Why Youth Mentorship Matters

The hubby and I binged the latest season of Cobra Kai over two nights.

The Netflix hit series continues the story of The Karate Kid movies 35 years later.

I never watched the films but the show resonates with me, because it tells a compelling coming of age story.

The aspect of the story that resonates with me is when the youth characters – often troubled but full of potential – find a new path through the mentorship of the adult characters, who are also looking for redemption.

Thinking about T, a boy with great potential and challenging needs, you can see how I think about my hopes and fears for his future when I watch the show.

Every youth can benefit from a mentor.

A mentor is described as a caring and responsible adult who can help improve the well-being of a youth by serving as a role model to support their academic, personal and social wellbeing.

In T’s current daily life, he has many mentors – teachers, child and youth worker, daycare staff, and of course, the hubby and I.

Even at age 5, the hubby and I already see and anticipate some of the challenges he’ll have as he comes of age – emotional regulation, academics, maintaining friendship, etc.

A mentor is not a fix-all solution but they can help guide T along the right path, to occupy his time in meaningful and purposeful activity, and to also serve as someone he can look up to and model his behaviour after.

I think about the mentors in my life. One, in particular, gave me a chance when I graduated from university at 23. I can attribute the wonderful blessings in my professional life thanks to this person giving me an opportunity and mentoring me.

I wish for the same in T. Because I do see it – and as evidenced by our painful first day of return to homeschool hell today (more on this later) – that he is going to need hands-on support in the years to come.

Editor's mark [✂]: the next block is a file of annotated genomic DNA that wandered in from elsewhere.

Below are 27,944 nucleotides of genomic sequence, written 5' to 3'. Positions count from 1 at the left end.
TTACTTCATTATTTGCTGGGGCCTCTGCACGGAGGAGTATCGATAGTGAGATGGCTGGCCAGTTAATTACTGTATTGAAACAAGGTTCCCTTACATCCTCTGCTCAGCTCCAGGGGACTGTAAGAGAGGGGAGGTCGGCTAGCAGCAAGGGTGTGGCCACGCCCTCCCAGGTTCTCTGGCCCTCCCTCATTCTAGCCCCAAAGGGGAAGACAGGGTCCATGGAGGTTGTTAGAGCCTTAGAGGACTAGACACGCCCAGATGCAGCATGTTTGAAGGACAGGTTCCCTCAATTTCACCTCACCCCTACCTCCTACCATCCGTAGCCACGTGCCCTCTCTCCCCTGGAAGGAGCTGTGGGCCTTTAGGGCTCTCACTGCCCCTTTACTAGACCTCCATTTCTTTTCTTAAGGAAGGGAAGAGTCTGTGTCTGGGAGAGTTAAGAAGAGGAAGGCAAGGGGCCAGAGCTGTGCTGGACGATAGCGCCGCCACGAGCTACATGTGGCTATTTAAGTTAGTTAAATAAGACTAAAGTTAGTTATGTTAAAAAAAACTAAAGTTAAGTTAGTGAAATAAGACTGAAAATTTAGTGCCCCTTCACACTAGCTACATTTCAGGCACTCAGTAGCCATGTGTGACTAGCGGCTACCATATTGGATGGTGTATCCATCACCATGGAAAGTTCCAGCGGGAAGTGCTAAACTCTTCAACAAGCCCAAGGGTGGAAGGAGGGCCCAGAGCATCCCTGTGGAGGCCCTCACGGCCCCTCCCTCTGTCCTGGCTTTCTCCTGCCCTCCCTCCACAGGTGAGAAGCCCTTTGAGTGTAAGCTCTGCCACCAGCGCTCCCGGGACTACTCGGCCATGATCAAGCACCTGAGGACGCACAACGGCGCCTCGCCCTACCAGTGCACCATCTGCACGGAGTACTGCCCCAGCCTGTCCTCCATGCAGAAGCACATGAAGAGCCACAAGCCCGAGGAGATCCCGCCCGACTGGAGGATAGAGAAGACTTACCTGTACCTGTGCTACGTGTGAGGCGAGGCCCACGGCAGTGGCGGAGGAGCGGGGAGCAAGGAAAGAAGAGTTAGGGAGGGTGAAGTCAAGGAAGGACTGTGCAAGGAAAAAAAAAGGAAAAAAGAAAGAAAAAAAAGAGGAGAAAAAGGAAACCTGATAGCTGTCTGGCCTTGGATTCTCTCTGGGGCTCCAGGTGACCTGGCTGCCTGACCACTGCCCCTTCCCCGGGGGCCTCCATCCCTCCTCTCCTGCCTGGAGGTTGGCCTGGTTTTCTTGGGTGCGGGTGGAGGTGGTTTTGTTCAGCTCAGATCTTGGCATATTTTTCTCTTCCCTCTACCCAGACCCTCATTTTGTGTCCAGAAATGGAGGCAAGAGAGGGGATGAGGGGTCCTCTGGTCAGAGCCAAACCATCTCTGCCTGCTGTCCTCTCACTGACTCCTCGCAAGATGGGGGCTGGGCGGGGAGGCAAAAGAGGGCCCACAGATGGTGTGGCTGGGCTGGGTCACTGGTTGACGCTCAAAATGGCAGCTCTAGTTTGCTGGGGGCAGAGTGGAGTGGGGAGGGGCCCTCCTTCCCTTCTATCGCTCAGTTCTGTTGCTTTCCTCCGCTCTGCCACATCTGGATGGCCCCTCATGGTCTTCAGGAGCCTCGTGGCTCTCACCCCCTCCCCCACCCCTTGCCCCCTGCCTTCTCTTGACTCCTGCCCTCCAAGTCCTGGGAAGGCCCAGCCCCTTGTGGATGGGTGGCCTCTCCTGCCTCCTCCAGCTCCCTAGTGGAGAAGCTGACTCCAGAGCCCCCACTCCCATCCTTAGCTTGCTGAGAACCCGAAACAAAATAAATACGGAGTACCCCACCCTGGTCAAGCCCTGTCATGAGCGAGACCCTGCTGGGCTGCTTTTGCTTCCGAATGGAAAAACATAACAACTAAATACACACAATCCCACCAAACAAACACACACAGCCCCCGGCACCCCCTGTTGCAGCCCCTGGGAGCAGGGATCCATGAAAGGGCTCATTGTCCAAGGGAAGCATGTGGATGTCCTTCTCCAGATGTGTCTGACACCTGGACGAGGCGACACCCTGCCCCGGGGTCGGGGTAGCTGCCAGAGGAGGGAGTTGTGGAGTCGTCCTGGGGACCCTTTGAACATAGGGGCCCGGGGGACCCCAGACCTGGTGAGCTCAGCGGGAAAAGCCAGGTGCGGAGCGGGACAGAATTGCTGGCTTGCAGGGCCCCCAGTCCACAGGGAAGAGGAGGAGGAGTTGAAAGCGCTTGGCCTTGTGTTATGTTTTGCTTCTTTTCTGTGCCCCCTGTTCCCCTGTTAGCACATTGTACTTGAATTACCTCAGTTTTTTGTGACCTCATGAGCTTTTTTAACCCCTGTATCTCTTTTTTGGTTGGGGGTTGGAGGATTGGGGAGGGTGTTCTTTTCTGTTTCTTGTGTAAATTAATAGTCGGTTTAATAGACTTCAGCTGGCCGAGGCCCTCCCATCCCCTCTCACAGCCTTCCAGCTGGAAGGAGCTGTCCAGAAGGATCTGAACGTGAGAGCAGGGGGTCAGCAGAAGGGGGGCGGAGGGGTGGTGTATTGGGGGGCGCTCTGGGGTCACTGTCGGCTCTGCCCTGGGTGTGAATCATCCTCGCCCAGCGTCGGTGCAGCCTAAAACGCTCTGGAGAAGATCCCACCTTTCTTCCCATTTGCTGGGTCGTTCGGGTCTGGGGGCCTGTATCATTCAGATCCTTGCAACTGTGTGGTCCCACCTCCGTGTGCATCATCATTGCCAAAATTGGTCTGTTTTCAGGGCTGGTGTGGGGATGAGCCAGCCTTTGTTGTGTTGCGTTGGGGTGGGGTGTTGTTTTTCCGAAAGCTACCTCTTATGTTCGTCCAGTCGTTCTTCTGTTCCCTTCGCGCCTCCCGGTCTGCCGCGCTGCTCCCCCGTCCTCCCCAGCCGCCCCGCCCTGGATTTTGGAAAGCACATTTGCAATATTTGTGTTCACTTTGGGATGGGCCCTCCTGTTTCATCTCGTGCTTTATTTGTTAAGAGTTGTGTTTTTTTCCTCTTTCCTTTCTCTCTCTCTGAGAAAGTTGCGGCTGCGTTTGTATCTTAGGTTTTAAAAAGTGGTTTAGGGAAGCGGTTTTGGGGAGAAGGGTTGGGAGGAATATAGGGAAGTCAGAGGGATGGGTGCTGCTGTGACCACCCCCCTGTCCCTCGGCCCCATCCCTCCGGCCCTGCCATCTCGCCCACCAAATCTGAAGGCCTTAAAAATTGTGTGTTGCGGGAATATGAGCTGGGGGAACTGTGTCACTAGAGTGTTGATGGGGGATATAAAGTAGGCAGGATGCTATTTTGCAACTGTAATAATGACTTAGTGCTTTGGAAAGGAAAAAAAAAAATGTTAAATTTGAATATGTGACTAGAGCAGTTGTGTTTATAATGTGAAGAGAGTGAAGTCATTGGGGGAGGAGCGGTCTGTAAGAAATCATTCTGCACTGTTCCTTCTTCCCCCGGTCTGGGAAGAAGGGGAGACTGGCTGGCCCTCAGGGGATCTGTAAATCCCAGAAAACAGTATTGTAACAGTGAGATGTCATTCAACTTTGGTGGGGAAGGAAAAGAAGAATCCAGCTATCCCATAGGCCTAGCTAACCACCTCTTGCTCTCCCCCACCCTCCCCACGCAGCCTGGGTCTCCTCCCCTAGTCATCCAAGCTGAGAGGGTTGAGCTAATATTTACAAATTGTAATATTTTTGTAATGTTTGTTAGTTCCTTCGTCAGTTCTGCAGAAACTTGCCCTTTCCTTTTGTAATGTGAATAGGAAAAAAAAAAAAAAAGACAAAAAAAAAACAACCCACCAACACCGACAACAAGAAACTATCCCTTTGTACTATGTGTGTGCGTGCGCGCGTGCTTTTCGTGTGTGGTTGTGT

I believe that everyone has potential and that one key ingredient in helping one maximize their potential is having someone believe in them and guide them.

Thankfully, we live in a city with wonderful programs for youth, including mentorship programs.

I’m aware of programs specifically for youth with special needs. By the time T is a youth, these programs will likely be even more widely available.

I’m thankful T already has great mentors in his life and I hope for this in every step along his life – especially during the challenging times.

And maybe we’ll get T involved in karate as he gets older too! He certainly has the energy and angst to burn.

10 thoughts on “Why Youth Mentorship Matters

  1. Having a mentor is always helpful, whether it’s as a youth or even as an adult in the workplace. That’s wonderful that T has such a large support network that consists of many different mentors, all of whom probably bring a different perspective. It’s amazing how big of a difference it can make to have a positive role model and someone who believes in you.

    Liked by 1 person

  2. Good point. We returned to homeschool hell yesterday as well, and D’s weaknesses (not to only focus on those, he does have some strengths too, just not as apparent in the homeschool world) are so apparent to me. He is surrounded by a lot of good support these days, but when he grows it would be great for him to have a mentor as well.

    Liked by 1 person

    1. Oh no! How long are back with virtual schooling? We are back for just this week for now and I hope that’s it. Good luck with your homeschooling too. I know you’re D’s best mentor! 🙂

      Liked by 1 person

      1. Same – just this week and I am hoping that is it. Our school district (I think) figured people were going to travel or visit family instead of stay home for Christmas and better safe than sorry. So Mid-December they made the call for virtual schooling the first week of January. Fingers crossed this is it! Thank you! You for T as well! 🙂

        Liked by 1 person

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